Concerning the therapeutic approach to PH, data were available for 17/24 patients: 9 patients (37%) received iNO, 13 (54%) were treated with phosphodiesterase 5 inhibitor (sildenafil, tadalafil), 7 (29%) with endothelin receptor antagonist (bosentan), 4 (16%) with prostacyclin (epoprostenole, treprostinil), in 3 cases (12%) milrinone was added, 1 patient (4%) after failure of several drugs was treated with riociguat (an oral soluble guanylate cyclase stimulator ).Overall 3 (12%) patients needed ECMO. Ten patients (42%) died during neonatal period or first months of life despite maximal medical therapy with pulmonary vasodilatory drugs. Seven patients (29%) are on follow up for persistent moderate PH during childhood, 4 cases (16,5%) developed a chronic lung disease with chronic respiratory impairment and in 2 cases (8%) the PH resolved with clinical improvement.


We report the case of a newborn presenting with refractory PH soon after birth, requiring advanced medical treatment with ECMO and a prolonged hospitalization. She was diagnosed with a clinical picture of PH associated with a novel variant of the TBX4 gene (c.1160delC). We would want to emphasize the idea that in the event of a case of neonatal PH, one should consider TBX4.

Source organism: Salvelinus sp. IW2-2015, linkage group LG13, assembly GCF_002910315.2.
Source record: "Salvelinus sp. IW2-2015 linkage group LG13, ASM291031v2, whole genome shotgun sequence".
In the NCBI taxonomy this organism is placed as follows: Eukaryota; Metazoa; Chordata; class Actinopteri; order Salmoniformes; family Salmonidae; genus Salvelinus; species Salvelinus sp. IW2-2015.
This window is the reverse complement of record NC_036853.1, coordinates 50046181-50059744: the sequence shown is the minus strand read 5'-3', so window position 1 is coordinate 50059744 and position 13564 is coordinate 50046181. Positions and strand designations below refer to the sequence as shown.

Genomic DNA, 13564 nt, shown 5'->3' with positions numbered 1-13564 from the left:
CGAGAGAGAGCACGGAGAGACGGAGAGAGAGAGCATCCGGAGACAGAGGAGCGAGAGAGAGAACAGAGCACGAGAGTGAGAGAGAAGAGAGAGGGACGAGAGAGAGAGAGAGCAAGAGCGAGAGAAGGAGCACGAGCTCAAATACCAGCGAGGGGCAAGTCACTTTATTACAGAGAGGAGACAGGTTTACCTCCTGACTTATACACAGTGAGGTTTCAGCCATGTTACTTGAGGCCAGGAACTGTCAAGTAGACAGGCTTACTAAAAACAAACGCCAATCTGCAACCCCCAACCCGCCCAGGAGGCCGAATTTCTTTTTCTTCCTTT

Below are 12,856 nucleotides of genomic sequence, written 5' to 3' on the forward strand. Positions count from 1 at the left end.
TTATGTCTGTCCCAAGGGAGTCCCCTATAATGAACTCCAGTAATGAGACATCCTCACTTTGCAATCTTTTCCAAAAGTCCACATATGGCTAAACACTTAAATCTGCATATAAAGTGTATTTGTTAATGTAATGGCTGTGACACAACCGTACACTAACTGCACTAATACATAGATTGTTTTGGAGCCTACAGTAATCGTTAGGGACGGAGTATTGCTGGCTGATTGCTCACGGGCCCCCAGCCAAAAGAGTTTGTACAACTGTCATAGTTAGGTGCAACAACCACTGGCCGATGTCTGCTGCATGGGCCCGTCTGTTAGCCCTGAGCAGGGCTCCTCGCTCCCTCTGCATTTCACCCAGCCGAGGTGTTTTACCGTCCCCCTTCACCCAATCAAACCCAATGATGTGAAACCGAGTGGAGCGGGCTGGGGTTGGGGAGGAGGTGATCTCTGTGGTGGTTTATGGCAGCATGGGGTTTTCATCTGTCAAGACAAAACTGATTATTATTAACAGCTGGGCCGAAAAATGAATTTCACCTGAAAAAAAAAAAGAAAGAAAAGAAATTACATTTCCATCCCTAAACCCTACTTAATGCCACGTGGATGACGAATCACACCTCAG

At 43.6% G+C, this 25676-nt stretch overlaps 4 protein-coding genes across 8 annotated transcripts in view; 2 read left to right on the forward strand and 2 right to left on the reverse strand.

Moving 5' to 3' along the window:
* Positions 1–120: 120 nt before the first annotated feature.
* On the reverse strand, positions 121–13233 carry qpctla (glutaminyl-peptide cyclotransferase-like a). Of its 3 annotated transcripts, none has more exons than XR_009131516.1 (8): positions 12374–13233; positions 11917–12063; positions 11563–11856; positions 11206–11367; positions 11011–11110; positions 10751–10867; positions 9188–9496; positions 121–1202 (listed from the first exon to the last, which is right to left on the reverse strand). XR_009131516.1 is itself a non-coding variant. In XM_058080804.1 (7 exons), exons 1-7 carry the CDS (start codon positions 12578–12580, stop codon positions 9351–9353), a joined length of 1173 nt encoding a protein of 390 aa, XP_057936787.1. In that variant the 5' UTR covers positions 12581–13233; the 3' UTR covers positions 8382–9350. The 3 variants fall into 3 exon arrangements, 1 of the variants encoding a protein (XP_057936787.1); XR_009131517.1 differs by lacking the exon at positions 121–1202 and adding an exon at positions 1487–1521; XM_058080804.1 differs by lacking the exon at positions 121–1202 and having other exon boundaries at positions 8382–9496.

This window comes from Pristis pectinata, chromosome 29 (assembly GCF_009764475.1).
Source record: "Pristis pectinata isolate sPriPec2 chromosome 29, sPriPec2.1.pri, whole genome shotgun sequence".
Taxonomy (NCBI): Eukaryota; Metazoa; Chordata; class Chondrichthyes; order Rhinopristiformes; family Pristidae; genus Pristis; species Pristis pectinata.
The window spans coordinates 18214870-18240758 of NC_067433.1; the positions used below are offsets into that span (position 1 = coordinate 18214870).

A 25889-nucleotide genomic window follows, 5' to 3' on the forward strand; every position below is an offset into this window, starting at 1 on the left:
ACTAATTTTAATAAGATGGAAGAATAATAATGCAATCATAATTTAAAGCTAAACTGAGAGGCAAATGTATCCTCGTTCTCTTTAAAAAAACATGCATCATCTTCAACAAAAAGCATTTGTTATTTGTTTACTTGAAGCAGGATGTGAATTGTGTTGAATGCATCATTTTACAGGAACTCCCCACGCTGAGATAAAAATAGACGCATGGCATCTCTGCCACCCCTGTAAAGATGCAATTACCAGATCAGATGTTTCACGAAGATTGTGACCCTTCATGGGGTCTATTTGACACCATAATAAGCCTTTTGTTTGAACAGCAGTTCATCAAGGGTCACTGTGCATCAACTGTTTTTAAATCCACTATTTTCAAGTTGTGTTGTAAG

TBX4 has an early embryonic expression in pulmonary mesenchymal cells. Many experimental findings, drawn from cell and animal investigations, strongly suggest that TBX4 is crucial for fetal development, including the formation of the parenchymal and vascular lungs and the formation of cartilaginous rings of the trachea and bronchi as well as the development of smooth muscle cells in the trachea [21, 22].


The ICPPS phenotype suggests that human TBX4 mutations do not affect early steps in limb development, such as limb-bud initiation, but do have a profound effect at later stages. Anomalies of the posterior foot structures, such as short fourth and fifth rays, and patellar aplasia/hypoplasia are later signs of of TBX4 mutations, sometimes being manifest only in adolescence or adult life [5]. At present, there is no evidence for a genotype-phenotype correlation. Indeed intrafamilial variability of patellar, pelvic, and foot anomalies was found in SPS families investigated in the literature [5].

In recent years, TBX4 has also been suggested as pathogenetic for pulmonary disease.

Several authors reported patients with idiopathic or familial pulmonary hypertension and identified heterozygous TBX4 mutations. In some cases mutations were inherited from parents with ICPPS and without pulmonary hypertension [11, 23, 24].